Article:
Written by: Przemyslaw Radomski, CFA
Despite death wishes from the doubters, the dollar took to the skies on the Fed’s hawkish wings. Gold and silver can wave from the ground for now.
While Fed Chairman Jerome Powell threw fuel on the fire on Jan. 26, it’s no surprise that the USD Index has rallied to new highs. For example, while dollar bears feasted on false narratives in 2021, I was a lonely bull forecasting higher index values. Likewise, after more doubts emerged in 2022, the death of the dollar narrative resurfaced once again. However, with the charts signaling a bullish outcome for some time, my initial target of 94.5 was surpassed and my next target of 98 is near.
As such, it’s crucial to avoid speculation and wait for confirmation of breakdowns and breakouts. In its absence, the price action often pulls you in the wrong direction.
Remember the supposedly bearish move below 95 when the USD Index moved even below its rising support line? It’s been just 2 weeks since that development.
In conclusion, 2022 looks a lot like 2021: dollar bears are out in full force and the ‘death of the dollar’ narrative has resurfaced once again. However, with the greenback’s 2021 ascent catching many investors by surprise, another re-enactment will likely materialize in 2022. Moreover, since gold, silver, and mining stocks often move inversely to the U.S. dollar, their 2022 performances may surprise for all of the wrong reasons. As such, while the dollar’s despondence is bullish for the precious metals, a reversal of fortunes will likely occur over the medium term. Given yesterday’s reversal in the USD Index, it’s likely also from the short-term point of view – we could see the reversal and the return of the USD’s rally and PMs’ decline any day or hour now.
Fortunately, if you’ve been following my analyses, the recent price moves didn’t catch you by surprise. What’s next?
While the USD Index still needs to confirm the recent breakout and some consolidation may ensue, the bullish medium-term thesis remains intact.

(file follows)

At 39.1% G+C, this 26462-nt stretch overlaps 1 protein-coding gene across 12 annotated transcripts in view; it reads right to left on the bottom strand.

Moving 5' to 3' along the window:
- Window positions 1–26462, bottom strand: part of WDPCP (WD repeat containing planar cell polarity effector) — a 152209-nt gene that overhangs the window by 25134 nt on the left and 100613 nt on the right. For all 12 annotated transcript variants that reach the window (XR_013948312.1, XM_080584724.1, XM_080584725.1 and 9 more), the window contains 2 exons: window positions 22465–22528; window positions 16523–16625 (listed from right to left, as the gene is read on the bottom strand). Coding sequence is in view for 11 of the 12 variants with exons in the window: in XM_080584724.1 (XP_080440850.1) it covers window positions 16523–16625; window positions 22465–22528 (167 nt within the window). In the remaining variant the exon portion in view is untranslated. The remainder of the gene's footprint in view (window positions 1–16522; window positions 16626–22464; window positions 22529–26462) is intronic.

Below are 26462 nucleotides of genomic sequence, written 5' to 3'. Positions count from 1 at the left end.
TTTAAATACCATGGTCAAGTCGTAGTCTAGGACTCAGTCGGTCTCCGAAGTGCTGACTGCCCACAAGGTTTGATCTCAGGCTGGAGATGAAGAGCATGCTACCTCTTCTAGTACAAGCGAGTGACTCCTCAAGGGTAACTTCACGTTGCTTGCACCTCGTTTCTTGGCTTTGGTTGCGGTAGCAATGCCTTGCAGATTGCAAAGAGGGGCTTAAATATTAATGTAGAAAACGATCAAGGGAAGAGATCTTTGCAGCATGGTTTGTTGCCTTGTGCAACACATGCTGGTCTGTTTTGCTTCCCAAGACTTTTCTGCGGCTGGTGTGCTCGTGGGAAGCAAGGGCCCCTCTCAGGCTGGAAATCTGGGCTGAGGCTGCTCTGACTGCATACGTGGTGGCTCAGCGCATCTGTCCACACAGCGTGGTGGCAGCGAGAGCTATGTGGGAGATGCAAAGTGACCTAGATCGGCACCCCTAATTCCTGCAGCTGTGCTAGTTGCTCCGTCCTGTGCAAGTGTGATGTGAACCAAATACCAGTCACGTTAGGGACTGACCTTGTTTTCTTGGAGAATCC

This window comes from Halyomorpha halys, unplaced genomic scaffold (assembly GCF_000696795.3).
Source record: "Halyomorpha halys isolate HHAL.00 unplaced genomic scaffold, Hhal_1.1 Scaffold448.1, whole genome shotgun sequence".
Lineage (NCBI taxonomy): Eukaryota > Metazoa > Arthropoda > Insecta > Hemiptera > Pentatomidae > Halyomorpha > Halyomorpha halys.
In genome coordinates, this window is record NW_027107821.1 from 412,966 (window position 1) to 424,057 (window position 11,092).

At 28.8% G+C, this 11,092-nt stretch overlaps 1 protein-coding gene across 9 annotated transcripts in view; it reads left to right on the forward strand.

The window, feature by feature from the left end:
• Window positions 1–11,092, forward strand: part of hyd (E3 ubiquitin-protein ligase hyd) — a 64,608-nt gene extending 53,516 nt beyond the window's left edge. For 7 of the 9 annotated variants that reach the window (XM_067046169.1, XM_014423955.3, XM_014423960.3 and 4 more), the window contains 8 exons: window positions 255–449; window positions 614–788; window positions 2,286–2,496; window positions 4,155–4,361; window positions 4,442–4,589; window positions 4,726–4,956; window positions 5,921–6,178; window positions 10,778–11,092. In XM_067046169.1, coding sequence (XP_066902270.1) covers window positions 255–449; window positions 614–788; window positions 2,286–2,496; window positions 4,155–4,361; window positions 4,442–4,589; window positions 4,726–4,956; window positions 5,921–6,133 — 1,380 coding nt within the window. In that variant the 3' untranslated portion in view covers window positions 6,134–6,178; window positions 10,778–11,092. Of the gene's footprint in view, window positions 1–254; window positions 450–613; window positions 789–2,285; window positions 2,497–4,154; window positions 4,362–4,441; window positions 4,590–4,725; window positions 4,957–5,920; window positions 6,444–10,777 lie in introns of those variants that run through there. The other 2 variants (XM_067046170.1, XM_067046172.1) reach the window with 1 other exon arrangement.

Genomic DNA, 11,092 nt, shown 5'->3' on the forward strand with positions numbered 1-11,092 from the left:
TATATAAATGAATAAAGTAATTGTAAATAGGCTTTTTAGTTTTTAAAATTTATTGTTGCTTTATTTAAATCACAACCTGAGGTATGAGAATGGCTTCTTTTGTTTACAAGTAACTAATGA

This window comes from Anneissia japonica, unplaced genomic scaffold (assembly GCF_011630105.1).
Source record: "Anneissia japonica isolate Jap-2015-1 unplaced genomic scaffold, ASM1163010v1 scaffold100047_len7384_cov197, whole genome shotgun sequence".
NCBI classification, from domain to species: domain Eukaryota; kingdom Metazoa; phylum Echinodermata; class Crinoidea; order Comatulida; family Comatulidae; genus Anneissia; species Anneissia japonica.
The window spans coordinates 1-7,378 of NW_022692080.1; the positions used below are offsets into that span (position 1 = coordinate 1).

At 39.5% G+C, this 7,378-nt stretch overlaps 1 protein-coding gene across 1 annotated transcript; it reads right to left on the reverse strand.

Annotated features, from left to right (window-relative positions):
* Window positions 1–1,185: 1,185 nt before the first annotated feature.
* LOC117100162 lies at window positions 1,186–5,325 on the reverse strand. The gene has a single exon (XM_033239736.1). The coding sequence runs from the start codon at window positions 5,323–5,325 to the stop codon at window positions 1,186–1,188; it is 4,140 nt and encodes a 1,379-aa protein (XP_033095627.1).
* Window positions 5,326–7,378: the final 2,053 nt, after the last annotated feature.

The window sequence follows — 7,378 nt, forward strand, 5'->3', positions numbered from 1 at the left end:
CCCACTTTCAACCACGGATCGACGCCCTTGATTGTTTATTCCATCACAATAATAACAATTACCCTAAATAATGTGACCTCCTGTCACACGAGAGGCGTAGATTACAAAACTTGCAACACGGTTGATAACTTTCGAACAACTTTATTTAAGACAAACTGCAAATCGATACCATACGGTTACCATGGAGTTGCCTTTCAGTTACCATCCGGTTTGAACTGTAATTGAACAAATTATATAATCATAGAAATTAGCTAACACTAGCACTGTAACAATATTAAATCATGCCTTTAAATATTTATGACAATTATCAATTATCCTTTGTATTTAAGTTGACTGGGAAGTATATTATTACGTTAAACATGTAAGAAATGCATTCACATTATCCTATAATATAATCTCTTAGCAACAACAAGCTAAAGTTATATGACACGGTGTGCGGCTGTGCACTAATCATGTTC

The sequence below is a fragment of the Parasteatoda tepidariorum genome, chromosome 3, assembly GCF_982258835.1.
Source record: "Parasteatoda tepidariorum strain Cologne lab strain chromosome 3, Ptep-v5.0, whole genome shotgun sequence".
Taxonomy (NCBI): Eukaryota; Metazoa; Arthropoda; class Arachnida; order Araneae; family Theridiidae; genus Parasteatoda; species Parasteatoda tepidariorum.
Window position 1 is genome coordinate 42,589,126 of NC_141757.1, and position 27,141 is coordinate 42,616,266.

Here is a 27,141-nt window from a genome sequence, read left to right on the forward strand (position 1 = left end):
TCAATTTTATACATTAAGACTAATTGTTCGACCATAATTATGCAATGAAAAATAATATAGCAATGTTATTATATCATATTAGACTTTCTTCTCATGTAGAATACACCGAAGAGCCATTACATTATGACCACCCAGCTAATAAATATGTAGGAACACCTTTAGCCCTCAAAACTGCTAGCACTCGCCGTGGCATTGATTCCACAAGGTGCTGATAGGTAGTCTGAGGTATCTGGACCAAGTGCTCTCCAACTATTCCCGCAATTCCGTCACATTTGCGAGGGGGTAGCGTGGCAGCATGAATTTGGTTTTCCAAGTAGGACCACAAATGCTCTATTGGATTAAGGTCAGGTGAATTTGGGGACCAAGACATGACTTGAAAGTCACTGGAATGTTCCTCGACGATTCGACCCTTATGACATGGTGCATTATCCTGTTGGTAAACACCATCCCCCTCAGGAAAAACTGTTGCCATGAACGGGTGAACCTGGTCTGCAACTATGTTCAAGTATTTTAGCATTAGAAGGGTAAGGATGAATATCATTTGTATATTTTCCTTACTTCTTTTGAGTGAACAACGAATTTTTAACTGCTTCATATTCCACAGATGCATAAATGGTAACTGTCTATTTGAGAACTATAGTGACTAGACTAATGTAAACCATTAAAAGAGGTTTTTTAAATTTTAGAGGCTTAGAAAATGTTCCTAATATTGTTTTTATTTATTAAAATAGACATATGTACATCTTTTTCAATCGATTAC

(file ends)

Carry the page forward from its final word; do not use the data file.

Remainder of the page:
More importantly, though, the USD Index’s gain has resulted in gold, silver, and mining stocks’ pain. For example, the dollar’s surge helped push gold below its short-and-medium-term rising support lines (the upward sloping red lines on the bottom half of the above chart).
However, since the USD Index hit a new high and gold didn’t hit a new low, is the development bullish for the yellow metal? To answer, I wrote on Jan. 27:
The U.S. currency just moved above its previous 2022 and 2021 highs, while gold is not at its 2021 lows.
I wouldn’t view gold’s performance as true strength against the USD Index at this time just yet. Why? Because of the huge consolidation that gold has been trading in.
The strength that I want to see in gold is its ability not to fall or soar back up despite everything thrown against it, not because it’s stuck in a trading range.
In analogy, you’ve probably seen someone, who’s able to hold their ground, and not give up despite the world throwing every harm and obstacle at them. They show their character. They show their strength. Inaction could represent greater wisdom and/or love and focus on one’s goal that was associated with the lack of action. You probably know someone like that. You might be someone like that.
The above “inaction” is very different from “inaction” resulting from someone not knowing what to do, not having enough energy, or willpower.